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Gooseberry Fool

New potatoes, Jersey Royals, steamed in their pale skins. Runner beans wet with butter, the glory of the British summer. Never a stringy bean, not Chantal. Not an expert cook, having only half a dozen main dishes and a couple of puddings to her name, every year she pulled out the stops with simple food suited to warm weather. She had learned to make gooseberry fool and rhubarb meringue for this annual lunch, having felt inadequate serving shop-bought desserts. Fresh, moist and piquant, gooseberries and rhubarb worked their seasonal magic, much as the runner beans did. Gooseberries this time.

Today Chantal was roasting a ham with parsley sauce, more than enough for two. Cut and come again, she thought. Randy could carve.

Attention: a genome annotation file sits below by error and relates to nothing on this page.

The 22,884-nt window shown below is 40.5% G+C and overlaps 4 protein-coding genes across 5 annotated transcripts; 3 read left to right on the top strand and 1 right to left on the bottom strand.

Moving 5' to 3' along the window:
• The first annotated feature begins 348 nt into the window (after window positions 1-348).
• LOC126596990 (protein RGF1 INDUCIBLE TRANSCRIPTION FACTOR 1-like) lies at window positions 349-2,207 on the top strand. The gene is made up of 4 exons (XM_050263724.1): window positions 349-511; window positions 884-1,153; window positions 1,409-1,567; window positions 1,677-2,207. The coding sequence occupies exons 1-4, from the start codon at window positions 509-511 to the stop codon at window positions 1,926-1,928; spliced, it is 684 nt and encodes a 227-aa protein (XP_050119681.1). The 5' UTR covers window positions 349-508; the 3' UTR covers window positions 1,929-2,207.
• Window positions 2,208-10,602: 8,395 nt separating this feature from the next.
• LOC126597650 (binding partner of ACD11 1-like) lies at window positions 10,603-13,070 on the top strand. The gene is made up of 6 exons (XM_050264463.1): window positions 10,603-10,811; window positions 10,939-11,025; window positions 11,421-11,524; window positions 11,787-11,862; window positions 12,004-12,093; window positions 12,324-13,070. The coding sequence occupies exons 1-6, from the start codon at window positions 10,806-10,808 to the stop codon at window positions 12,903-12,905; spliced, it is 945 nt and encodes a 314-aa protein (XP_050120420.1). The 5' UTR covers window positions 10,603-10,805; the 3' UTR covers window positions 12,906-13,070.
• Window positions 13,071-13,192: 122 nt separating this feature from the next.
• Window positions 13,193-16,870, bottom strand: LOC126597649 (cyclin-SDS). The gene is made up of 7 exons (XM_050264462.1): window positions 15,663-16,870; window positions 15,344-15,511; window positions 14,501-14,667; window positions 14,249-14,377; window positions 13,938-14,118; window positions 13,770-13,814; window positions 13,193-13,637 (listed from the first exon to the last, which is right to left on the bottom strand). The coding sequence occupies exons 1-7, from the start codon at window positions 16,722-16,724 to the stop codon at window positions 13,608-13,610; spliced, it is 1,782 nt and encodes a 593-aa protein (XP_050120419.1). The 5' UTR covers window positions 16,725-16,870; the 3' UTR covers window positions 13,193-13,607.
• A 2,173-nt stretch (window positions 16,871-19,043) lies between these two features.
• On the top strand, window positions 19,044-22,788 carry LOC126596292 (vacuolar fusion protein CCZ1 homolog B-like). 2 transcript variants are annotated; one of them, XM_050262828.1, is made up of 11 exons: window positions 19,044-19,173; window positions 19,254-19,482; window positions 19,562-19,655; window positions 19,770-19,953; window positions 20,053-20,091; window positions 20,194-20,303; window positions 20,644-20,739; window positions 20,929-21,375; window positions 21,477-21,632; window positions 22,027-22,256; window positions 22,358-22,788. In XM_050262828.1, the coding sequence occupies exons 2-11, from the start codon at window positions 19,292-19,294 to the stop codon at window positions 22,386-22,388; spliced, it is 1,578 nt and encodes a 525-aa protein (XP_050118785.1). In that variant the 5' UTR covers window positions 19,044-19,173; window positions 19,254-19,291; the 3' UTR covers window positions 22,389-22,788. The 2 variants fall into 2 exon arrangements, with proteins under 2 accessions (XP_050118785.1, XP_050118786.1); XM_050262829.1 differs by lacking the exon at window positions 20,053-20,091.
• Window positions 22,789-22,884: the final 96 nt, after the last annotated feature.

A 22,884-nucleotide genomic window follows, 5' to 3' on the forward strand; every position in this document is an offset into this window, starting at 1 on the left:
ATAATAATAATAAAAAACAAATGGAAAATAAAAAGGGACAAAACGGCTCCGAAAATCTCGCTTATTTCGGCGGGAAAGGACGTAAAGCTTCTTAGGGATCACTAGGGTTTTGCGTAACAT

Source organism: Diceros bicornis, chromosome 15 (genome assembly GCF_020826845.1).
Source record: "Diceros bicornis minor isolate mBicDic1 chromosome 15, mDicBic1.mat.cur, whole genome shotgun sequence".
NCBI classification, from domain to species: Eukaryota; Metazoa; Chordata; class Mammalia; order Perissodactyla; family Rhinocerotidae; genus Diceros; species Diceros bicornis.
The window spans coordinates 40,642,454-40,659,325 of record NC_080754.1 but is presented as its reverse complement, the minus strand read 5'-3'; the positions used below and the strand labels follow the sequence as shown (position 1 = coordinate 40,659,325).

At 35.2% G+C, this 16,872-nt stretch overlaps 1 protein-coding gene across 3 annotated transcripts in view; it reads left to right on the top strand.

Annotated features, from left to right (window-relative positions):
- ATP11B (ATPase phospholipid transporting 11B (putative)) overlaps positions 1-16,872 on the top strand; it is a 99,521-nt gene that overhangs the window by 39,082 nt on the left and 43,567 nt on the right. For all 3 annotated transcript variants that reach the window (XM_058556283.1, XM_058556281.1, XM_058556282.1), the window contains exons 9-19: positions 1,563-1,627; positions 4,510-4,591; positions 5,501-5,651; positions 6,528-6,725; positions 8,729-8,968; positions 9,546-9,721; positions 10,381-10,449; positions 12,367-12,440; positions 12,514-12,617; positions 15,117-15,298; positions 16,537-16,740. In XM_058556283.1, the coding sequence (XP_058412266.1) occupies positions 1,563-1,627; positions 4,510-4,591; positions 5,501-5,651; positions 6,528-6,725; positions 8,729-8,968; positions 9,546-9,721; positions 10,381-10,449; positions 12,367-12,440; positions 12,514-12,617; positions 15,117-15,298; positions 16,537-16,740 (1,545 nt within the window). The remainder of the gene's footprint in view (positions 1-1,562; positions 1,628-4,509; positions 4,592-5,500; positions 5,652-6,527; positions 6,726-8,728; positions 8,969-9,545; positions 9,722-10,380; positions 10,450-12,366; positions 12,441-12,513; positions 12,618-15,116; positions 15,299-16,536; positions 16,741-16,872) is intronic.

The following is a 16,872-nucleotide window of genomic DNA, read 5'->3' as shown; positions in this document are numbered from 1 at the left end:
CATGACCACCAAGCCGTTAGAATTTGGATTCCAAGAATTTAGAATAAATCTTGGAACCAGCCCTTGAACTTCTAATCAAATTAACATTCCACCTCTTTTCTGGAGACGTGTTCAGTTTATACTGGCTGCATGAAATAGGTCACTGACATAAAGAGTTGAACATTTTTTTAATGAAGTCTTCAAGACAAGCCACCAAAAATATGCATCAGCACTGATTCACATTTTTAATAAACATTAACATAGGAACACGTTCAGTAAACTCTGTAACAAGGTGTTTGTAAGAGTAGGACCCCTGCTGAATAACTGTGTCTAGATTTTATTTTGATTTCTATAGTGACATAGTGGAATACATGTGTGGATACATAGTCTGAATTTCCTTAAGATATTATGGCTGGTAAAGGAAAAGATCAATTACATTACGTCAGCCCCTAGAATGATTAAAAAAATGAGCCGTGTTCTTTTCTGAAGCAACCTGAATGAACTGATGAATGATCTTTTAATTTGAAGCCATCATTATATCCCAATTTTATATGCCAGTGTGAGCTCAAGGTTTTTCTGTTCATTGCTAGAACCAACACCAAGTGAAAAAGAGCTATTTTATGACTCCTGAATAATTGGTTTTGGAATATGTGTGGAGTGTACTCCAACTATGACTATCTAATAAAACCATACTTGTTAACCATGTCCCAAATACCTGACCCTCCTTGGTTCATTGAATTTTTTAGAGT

‘To past mistakes,’ Randy always said over the wine, this year a promised Jurançon from his own vineyard.

‘Mine especially,’ she would say, having in mind that June morning, the grubby studio, a so-called ‘director’ with a camera and Randy dressed as – for heaven’s sake – a policeman in shorts.

‘Oh, officer,’ she had to say, ‘what a truncheon,’ before having her clothes torn off, and undergoing humiliating forms of restraint and chastisement. The ‘director’ shot from the angles he wanted, as close as he wanted, for as long as he wanted. It was not sex as Chantal knew it, and afterwards she wept.

Randy was moved by her distress. He took her for a coffee, and they hit it off over a shared fondness for Virginia Woolf.

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